- In front of the cab. The driver’s cabin of a semi is very high off the ground. Given most engine-forward tractor designs, there is a significant area direct- ly in front of a truck where any hazards, including smaller vehicles, are blocked by the engine compartment—and are completely invisible to the driver
LEGAL LIABILITY IN TRUCK BLIND SPOT ACCIDENTS
When getting licensed to drive a semi-truck, drivers are supposed to receive special training to account for the blind spots around large trucks and operate safely. If the driver ignored this training and operated the truck in an unsafe, reckless, or otherwise careless manner, they may be found liable for the resulting accident. Fatigue, haste to make shipping deadlines, or just plain carelessness on the road can cause drivers to make a mistake that can cost you dearly.
Injury Lawyer Flora Templeton Stuart has represented hundreds of clients injured by big trucks. We understand the complexities of these types of cases and will go after all the parties who are responsible for your damages. Call our law firm at 888-782-9090 twenty-four hours a day, seven days a week so our team of experts can be on the scene to preserve the evidence.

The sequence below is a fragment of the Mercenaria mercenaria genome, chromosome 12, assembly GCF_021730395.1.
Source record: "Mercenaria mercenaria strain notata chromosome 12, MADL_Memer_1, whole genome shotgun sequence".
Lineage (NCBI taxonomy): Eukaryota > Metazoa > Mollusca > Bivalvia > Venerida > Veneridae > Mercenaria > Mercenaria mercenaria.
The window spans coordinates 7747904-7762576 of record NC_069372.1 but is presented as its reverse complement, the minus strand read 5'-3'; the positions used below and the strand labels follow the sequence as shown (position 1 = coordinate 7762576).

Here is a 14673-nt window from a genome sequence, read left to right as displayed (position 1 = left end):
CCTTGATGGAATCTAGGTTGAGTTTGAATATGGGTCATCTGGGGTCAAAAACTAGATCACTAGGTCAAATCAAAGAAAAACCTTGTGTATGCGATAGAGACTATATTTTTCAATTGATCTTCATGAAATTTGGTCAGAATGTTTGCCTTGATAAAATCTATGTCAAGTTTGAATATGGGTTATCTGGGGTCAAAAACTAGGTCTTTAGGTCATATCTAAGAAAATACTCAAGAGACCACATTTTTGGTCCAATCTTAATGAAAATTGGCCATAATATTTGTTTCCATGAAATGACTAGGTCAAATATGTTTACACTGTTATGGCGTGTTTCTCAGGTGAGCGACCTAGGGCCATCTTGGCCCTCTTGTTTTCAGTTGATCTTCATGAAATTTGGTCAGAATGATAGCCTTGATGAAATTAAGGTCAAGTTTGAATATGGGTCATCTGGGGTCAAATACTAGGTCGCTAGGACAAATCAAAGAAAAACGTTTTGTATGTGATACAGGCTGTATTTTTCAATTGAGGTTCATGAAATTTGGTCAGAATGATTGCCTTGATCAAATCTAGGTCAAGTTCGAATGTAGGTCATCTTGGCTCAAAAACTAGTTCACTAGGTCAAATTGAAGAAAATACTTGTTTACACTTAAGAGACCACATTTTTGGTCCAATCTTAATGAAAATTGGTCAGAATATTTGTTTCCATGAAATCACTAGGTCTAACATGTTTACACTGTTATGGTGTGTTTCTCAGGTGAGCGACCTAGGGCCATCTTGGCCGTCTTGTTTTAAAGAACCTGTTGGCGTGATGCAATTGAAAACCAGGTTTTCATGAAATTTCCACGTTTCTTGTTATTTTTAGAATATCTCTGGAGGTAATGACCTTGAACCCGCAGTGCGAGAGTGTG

TALK TO A TRUCK ACCIDENT LAWYER NOW
If you or a loved one has been injured, don’t wait. Contact an experienced trucking accident lawyer immediately. When we receive a call from a client who has been injured, we go to work immediately to protect their rights to full and fair compensation.
Our law firm goes the extra mile, using our 40-plus years of experience to right the wrongs and make our clients whole again. If you’ve been injured, contact us now. Call Flora Templeton Stuart at (888) 782-9090 or contact us online today.
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Common causes for commercial truck and tractor-trailer wrecks include inadequate driver training, driver fatigue, speeding, mechanical failure or safety issues, distracted driving, inherent limitations and capabilities of the vehicle (such as limited visibility, acceleration and breaking distances), improper loading or overloading, or driver impairment due to drugs and alcohol.
Commercial truck drivers, under the Federal Motor Carrier Safety Regulation, must limit driving hours. If you suspect the truck diver fell asleep at the wheel, it is important to hire a semi-truck wreck attorney to investigate to determine if the regulations were followed—and to determine who is at fault if they were not.